Asides: The Unwittingly Self-Undermining Extra Argument

     (Yeah, yeah, I got tired of calling them “quickies.”)

     Via Weird Dave at AosHQ, we have this citation by Bari Weiss:

     Just ask Norman Wang. Last year, the University of Pittsburgh cardiologist was demoted by his department after he published a paper in the Journal of the American Heart Association (JAHA) analyzing and criticizing diversity initiatives in cardiology. Looking at 50 years of data, Wang argued that affirmative action and other diversity initiatives have failed to both meaningfully increase the percentage of black and Hispanic clinicians in his field or to improve patient outcomes. Rather than admitting, hiring and promoting clinicians based on their race, he argued for race-neutral policies in medicine.

“Long-term academic solutions and excellence should not be sacrificed for short-term demographic optics,” Wang wrote. “Ultimately, all who aspire to a profession in medicine and cardiology must be assessed as individuals on the basis of their personal merits, not their racial and ethnic identities.”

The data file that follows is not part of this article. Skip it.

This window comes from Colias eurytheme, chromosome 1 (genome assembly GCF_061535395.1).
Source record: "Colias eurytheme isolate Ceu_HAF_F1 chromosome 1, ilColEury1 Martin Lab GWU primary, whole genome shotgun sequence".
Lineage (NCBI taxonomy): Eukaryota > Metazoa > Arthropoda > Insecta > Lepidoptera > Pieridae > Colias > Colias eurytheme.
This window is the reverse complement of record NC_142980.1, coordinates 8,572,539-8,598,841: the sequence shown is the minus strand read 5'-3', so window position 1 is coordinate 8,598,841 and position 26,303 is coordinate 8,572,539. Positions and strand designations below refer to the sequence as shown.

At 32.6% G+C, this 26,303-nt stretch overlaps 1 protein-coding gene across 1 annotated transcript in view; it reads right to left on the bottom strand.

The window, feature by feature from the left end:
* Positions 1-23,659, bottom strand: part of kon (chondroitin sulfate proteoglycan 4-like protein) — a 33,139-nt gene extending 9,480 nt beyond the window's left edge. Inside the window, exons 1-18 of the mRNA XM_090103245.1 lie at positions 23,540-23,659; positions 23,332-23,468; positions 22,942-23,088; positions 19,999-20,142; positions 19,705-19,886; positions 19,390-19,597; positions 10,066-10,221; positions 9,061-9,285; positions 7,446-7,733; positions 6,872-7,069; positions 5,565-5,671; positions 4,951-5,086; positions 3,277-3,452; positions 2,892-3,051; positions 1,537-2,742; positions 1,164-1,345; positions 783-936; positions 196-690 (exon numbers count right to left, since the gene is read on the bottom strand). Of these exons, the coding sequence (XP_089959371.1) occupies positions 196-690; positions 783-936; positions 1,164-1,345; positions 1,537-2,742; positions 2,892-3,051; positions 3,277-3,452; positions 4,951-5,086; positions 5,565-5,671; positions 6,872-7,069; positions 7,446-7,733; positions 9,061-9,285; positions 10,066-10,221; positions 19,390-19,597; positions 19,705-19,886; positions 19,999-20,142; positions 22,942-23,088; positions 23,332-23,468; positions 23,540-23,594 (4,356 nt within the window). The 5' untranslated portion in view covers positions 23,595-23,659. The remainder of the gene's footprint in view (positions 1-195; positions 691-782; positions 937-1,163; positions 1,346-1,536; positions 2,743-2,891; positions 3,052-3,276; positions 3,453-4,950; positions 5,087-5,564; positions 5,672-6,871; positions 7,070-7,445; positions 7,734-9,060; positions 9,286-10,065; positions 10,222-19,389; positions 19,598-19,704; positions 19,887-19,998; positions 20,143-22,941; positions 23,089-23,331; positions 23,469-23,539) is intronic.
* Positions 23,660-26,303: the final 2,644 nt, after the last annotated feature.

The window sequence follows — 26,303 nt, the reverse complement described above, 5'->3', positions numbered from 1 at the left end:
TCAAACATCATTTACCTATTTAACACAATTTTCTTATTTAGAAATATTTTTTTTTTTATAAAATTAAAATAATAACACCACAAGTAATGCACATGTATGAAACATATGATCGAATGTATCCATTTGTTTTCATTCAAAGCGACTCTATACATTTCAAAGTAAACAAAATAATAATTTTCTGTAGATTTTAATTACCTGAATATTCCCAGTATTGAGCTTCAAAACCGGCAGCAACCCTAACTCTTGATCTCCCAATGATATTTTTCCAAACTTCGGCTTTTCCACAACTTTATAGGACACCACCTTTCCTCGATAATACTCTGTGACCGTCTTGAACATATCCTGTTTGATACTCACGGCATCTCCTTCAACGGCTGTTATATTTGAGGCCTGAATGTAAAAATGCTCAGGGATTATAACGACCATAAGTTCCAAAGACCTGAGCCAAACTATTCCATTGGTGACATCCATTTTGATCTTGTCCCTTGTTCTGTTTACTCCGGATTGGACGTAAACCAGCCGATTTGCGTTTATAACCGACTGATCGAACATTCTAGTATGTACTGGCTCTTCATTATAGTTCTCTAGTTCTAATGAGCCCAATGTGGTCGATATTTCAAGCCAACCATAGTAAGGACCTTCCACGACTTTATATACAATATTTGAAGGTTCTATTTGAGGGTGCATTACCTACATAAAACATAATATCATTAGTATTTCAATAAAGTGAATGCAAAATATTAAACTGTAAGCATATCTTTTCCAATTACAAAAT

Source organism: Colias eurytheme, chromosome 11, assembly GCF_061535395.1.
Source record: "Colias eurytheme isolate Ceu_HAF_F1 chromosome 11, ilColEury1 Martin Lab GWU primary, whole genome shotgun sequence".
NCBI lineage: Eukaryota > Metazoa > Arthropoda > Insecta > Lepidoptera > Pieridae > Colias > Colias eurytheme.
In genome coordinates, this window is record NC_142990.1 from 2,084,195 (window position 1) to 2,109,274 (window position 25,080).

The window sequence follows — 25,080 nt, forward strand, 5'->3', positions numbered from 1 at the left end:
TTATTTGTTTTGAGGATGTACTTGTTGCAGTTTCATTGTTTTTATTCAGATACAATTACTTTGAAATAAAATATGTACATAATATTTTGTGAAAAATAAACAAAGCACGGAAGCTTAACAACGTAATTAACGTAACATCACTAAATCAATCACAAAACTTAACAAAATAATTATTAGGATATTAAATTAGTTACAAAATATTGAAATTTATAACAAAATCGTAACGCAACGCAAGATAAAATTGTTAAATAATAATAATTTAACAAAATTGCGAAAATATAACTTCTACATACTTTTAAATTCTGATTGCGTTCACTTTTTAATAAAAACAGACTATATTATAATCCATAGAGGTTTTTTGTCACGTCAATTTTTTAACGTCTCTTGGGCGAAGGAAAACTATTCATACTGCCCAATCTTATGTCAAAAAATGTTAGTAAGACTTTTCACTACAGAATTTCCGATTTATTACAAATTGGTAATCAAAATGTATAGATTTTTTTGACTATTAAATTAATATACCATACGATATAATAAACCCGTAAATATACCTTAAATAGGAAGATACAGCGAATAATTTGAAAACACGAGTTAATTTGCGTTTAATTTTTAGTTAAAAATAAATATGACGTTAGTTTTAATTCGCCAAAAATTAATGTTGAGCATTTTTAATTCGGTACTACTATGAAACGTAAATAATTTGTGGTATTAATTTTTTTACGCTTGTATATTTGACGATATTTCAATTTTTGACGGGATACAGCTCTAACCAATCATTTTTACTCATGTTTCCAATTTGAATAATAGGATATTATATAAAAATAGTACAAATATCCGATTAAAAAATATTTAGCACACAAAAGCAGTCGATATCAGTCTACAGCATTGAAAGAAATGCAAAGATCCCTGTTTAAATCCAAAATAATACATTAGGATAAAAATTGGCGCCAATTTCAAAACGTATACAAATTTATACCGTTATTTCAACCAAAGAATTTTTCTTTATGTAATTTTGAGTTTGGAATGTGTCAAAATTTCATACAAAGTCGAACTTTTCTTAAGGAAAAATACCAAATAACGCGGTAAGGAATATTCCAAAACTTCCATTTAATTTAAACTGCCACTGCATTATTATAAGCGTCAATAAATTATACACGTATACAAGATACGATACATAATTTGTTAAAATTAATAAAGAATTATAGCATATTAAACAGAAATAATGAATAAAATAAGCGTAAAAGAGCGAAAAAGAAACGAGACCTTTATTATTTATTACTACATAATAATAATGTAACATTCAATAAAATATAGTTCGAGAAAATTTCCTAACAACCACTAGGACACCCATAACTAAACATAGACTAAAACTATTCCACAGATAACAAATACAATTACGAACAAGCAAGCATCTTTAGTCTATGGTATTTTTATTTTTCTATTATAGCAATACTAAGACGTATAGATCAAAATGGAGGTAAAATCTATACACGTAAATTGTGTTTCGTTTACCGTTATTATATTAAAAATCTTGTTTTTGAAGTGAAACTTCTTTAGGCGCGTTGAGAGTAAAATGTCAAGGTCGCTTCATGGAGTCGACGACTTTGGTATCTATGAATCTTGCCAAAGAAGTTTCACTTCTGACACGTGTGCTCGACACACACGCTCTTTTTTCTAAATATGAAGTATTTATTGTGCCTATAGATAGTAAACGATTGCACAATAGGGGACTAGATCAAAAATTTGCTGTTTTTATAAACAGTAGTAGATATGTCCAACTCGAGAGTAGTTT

[Emphasis added by FWP.]

     The second paragraph above is both sufficient and morally inarguable. The emphasized portion of the first paragraph is the troublemaker. It elicits a nasty response:

“So if diversity initiatives had succeeded in increasing the percentage of black and Hispanic clinicians in cardiology, they would have been acceptable?”

     Watch out for this kind of thing, Gentle Reader.

     If a thing is wrong, it is wrong — and vox populi can’t change it. – Robert A Heinlein

     Neither can “success” at attaining some morally irrelevant “diversity outcome.” Verbum sat sapienti.